Jharkhand is one of the prominent tribal states in eastern India. The state capital of Jharkhand is Ranchi. The state was carved out of the southern part of Bihar in the year 2000. Agriculture is the major occupation for more than 70% of the families in the state, most of whom are small and marginal farmers. The state is bordered by Bihar in the north, West Bengal in the east, Odisha in the south, Chhattisgarh in the west and Uttar Pradesh in the northwest. The state has a total geographical area of 7.97 million hectares and a total estimated population of 39 million.
IPEN studies show how policy is driving massive investment in plastic waste-to-fuel processing, and that exports are threatening waste management in ASEAN countries and undermining the Basel Convention and climate change commitments.
This paper documents the trade of Australian Processed Engineered Fuel (including Refuse Derived Fuel and/or Waste Derived Fuel) exported to Malaysia. In particular the paper will expound on ResourceCo, an Australian company which produces “fuels” from waste and has an alternative fuel processing plant in Ipoh, in the state of Perak, Malaysia.
Since the early 1990s, the production of alternative fuels has become a quite popular waste management option in different countries. Solid Recover Fuel (SRF) is considered as a complementary intervention to preparing the residual waste stream for material recovery or disposal in landfills. The treatment processes that produce waste-derived fuels have been widely implemented in some countries.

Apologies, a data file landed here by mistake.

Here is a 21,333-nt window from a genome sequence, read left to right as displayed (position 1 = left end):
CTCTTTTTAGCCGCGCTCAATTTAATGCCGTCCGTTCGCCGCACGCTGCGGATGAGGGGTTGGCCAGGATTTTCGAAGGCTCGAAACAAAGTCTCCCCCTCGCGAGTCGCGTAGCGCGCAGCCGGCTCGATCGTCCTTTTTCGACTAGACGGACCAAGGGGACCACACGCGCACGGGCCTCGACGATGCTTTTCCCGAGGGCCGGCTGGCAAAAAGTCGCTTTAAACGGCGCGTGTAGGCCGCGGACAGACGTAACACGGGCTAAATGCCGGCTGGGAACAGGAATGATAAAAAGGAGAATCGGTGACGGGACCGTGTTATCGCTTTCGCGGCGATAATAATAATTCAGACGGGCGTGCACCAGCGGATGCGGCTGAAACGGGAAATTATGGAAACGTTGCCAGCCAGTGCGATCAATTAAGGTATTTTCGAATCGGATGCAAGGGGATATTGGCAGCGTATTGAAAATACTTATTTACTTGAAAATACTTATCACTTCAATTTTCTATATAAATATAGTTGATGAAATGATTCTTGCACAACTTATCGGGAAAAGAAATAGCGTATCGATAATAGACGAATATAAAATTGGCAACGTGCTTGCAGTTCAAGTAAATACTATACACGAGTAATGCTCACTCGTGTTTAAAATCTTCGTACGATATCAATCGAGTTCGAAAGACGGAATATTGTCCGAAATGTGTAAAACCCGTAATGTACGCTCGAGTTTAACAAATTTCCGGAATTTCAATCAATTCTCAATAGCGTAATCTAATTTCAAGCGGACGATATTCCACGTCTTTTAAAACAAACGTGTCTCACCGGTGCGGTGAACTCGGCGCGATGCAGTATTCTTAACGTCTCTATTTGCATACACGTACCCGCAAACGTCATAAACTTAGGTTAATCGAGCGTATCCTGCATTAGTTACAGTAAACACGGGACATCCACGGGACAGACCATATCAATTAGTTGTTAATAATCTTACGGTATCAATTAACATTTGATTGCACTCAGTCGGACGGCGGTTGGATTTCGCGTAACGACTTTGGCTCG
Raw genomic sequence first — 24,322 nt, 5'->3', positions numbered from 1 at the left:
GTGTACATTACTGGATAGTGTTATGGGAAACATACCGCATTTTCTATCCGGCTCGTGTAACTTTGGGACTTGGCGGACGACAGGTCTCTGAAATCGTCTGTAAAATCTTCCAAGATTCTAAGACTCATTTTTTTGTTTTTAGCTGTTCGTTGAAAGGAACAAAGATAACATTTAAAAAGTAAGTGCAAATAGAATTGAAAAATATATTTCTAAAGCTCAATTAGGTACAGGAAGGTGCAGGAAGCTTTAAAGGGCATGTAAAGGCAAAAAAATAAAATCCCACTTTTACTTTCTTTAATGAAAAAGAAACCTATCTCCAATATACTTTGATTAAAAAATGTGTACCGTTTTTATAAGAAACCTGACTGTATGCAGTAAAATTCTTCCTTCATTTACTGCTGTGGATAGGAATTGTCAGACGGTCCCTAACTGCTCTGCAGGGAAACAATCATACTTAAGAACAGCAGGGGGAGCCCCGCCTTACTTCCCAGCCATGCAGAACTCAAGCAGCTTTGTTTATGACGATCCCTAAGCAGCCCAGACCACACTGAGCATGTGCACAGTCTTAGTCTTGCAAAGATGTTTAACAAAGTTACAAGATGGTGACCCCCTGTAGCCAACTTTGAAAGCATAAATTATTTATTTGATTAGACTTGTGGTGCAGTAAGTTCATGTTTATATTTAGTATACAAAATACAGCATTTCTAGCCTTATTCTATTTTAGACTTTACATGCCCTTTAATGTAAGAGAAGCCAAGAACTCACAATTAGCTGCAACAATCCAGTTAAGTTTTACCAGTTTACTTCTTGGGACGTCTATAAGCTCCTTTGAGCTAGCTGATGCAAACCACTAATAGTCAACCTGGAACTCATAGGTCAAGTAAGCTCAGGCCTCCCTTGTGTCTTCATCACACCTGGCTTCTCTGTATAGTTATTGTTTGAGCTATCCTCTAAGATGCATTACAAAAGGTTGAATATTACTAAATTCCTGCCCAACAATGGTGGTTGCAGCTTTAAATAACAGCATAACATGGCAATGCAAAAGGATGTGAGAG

Press Release Embargoed Release Embargo Lifts: 2022 Mar 1 at 0900 Manila (PST) (1AM UTC) Attn: Environment and Global Health News Contacts: Björn Beeler, IPEN: email@example.com Jane Bremmer, National Toxics Network/Zero Waste Australia: firstname.lastname@example.org
Australia’s ‘trojan horse’ plastics waste policy fuels toxic trade across Asia
Gothenburg, Sweden The International Pollutants Elimination Network (IPEN) has published a series of studies that reveal how Australia’s new waste policies are driving massive investment in plastic waste-to-fuel processing, and that the country’s exports are threatening waste management in ASEAN countries. This is despite the country announcing it would stop exporting unprocessed wastes in 2020, after China and other Southeast Asian countries banned plastic waste imports, starting in 2018.
Jane Bremmer, campaign coordinator for Zero Waste Australia, says: “Australia has effectively rebranded plastic waste as refuse-derived fuel (RDF), so it can continue to trade waste exports.”
The NGO adds that Australia’s stance is undermining the Basel Convention on the Control of Transboundary Movements of Hazardous Wastes and their Disposal, as well as global climate change commitments.
Ms. Bremmer continues: “We are concerned about Australia's ‘trojan horse’ plastic waste policy and the ability of Southeast Asian countries to safely handle refuse-derived fuel wastes. We also want to be clear that burning RDF cannot be considered green, or a low carbon source of electricity or energy. RDF will compete with and displace clean, renewable energy in Australia and the Asia-Pacific region, and the lack of any international standards or regulatory framework for its production, trade and use, is a threat to health, environment and human rights, especially in developing countries.”
Australia is in the midst of the biggest waste recycling and reprocessing infrastructure build out in its history. This follows the Prime Minister’s announcement in 2019 that all waste exports would be banned from Australia, after China’s National Sword policy implementation and associated actions in other Asia Pacific countries. These policies effectively ban plastic and other waste exports from Australia to other countries and especially south-east Asian destinations.